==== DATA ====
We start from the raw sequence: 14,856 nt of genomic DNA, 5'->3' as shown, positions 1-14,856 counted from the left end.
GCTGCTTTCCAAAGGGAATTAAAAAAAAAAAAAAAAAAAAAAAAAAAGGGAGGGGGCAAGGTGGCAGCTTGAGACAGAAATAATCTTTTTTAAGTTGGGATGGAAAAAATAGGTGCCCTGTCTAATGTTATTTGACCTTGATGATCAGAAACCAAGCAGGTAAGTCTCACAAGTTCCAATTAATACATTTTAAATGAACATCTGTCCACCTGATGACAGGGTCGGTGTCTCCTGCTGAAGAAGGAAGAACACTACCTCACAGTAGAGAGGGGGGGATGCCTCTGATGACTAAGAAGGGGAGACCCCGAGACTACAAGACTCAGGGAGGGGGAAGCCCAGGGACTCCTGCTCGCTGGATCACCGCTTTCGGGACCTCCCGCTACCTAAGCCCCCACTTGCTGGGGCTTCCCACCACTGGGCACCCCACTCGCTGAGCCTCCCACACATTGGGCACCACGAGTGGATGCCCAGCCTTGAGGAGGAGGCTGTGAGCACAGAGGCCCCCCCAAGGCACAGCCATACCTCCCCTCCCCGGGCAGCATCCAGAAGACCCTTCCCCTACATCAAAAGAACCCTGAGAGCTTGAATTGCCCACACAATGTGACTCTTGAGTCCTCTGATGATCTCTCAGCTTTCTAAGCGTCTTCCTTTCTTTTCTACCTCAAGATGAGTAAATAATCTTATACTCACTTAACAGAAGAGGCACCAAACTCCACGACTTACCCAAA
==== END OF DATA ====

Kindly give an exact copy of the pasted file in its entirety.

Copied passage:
We start from the raw sequence: 14,856 nt of genomic DNA, 5'->3' as shown, positions 1-14,856 counted from the left end.
GCTGCTTTCCAAAGGGAATTAAAAAAAAAAAAAAAAAAAAAAAAAAAGGGAGGGGGCAAGGTGGCAGCTTGAGACAGAAATAATCTTTTTTAAGTTGGGATGGAAAAAATAGGTGCCCTGTCTAATGTTATTTGACCTTGATGATCAGAAACCAAGCAGGTAAGTCTCACAAGTTCCAATTAATACATTTTAAATGAACATCTGTCCACCTGATGACAGGGTCGGTGTCTCCTGCTGAAGAAGGAAGAACACTACCTCACAGTAGAGAGGGGGGGATGCCTCTGATGACTAAGAAGGGGAGACCCCGAGACTACAAGACTCAGGGAGGGGGAAGCCCAGGGACTCCTGCTCGCTGGATCACCGCTTTCGGGACCTCCCGCTACCTAAGCCCCCACTTGCTGGGGCTTCCCACCACTGGGCACCCCACTCGCTGAGCCTCCCACACATTGGGCACCACGAGTGGATGCCCAGCCTTGAGGAGGAGGCTGTGAGCACAGAGGCCCCCCCAAGGCACAGCCATACCTCCCCTCCCCGGGCAGCATCCAGAAGACCCTTCCCCTACATCAAAAGAACCCTGAGAGCTTGAATTGCCCACACAATGTGACTCTTGAGTCCTCTGATGATCTCTCAGCTTTCTAAGCGTCTTCCTTTCTTTTCTACCTCAAGATGAGTAAATAATCTTATACTCACTTAACAGAAGAGGCACCAAACTCCACGACTTACCCAAA